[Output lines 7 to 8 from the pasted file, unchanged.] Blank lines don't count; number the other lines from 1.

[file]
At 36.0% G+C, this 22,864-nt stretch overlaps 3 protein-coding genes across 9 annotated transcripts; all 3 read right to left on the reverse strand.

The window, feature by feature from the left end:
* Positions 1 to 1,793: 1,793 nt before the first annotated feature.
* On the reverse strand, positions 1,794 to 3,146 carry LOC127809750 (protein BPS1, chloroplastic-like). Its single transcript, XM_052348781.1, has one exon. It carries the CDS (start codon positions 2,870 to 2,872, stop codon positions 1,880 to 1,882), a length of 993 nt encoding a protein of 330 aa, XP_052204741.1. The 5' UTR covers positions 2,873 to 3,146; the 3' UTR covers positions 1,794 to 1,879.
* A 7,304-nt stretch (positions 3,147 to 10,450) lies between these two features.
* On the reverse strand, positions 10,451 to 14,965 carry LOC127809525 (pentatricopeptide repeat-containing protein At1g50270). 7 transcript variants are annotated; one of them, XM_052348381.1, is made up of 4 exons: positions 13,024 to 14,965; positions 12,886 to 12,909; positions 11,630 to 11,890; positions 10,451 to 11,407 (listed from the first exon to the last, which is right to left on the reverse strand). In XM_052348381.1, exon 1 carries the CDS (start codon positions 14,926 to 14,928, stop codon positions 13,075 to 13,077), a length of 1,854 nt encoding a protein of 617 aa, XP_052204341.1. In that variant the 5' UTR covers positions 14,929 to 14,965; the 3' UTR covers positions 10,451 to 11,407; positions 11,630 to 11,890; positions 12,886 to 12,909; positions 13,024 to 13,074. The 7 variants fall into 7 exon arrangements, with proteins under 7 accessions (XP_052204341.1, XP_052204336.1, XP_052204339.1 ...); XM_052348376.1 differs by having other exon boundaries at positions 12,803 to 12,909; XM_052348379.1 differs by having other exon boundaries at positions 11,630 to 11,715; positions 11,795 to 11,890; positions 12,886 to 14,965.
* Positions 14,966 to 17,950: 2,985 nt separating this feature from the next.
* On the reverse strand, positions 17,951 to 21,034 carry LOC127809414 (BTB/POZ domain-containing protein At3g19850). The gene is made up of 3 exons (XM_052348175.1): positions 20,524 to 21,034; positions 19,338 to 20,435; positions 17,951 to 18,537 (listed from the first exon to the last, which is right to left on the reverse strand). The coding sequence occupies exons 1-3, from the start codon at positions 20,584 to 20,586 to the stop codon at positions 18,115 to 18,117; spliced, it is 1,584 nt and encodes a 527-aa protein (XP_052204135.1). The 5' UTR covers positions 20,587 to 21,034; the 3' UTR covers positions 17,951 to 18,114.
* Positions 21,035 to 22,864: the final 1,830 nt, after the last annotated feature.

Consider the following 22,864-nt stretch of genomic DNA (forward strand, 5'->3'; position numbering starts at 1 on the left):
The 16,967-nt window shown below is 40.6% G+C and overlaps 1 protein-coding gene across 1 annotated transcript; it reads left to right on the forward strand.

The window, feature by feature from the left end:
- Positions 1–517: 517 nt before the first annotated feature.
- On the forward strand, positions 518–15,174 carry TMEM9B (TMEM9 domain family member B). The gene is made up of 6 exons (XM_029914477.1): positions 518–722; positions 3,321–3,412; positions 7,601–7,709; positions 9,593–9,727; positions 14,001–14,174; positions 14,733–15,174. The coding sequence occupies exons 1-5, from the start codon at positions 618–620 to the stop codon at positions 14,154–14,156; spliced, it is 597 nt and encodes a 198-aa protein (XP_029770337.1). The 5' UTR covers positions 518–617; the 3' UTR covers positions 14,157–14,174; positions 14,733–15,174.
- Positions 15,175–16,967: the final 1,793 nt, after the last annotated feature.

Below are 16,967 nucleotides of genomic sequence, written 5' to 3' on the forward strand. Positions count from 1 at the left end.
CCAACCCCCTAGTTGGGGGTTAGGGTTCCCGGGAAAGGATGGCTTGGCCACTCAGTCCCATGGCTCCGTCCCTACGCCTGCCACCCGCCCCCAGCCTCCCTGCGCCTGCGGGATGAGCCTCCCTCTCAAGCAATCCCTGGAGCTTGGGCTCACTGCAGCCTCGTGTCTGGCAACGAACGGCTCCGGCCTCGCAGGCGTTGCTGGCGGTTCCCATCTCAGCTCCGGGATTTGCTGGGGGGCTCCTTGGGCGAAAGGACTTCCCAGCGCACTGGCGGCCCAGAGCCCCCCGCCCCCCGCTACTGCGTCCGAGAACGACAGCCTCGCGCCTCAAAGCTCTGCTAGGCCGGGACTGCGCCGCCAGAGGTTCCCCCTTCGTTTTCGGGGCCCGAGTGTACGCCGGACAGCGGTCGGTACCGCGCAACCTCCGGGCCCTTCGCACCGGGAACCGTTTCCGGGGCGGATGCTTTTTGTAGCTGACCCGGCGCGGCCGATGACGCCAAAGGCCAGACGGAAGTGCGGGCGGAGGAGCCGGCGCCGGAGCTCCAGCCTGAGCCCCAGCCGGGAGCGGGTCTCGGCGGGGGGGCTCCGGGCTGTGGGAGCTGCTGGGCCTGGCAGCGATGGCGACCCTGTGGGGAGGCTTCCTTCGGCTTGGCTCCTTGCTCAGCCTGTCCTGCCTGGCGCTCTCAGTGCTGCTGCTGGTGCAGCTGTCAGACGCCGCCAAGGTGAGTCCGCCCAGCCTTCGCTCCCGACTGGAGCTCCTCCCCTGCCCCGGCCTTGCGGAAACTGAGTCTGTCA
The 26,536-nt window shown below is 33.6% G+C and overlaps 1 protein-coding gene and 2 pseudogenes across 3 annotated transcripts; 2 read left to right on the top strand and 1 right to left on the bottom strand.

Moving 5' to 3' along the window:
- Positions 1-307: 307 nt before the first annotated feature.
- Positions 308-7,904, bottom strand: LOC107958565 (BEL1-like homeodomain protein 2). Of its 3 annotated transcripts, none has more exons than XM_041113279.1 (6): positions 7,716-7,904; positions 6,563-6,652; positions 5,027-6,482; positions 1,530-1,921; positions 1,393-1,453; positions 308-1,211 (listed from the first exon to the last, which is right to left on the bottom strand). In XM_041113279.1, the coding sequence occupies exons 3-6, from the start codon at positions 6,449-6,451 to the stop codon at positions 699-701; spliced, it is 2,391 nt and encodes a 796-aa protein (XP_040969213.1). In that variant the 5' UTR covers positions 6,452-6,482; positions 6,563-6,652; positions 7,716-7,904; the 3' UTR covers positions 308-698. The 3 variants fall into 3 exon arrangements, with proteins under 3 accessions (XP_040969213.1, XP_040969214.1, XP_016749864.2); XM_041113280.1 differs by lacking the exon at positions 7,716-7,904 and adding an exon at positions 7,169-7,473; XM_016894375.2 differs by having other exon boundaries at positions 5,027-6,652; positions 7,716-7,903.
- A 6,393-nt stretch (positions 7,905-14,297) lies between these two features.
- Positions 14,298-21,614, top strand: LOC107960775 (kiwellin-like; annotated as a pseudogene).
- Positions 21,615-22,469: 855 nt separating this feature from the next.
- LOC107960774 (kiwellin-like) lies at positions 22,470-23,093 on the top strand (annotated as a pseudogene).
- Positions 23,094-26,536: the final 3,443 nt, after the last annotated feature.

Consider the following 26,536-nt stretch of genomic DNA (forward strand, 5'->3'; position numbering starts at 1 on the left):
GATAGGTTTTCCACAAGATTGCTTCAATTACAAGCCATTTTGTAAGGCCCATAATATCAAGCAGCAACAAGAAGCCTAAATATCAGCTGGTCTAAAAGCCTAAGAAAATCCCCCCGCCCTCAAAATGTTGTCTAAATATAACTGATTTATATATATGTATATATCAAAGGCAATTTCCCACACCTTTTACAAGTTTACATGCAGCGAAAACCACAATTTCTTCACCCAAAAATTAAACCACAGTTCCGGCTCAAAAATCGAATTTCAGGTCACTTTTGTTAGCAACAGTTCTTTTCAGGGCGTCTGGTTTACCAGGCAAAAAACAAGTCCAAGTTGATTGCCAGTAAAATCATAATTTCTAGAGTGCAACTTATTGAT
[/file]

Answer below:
* Positions 14,966 to 17,950: 2,985 nt separating this feature from the next.
* On the reverse strand, positions 17,951 to 21,034 carry LOC127809414 (BTB/POZ domain-containing protein At3g19850). The gene is made up of 3 exons (XM_052348175.1): positions 20,524 to 21,034; positions 19,338 to 20,435; positions 17,951 to 18,537 (listed from the first exon to the last, which is right to left on the reverse strand). The coding sequence occupies exons 1-3, from the start codon at positions 20,584 to 20,586 to the stop codon at positions 18,115 to 18,117; spliced, it is 1,584 nt and encodes a 527-aa protein (XP_052204135.1). The 5' UTR covers positions 20,587 to 21,034; the 3' UTR covers positions 17,951 to 18,114.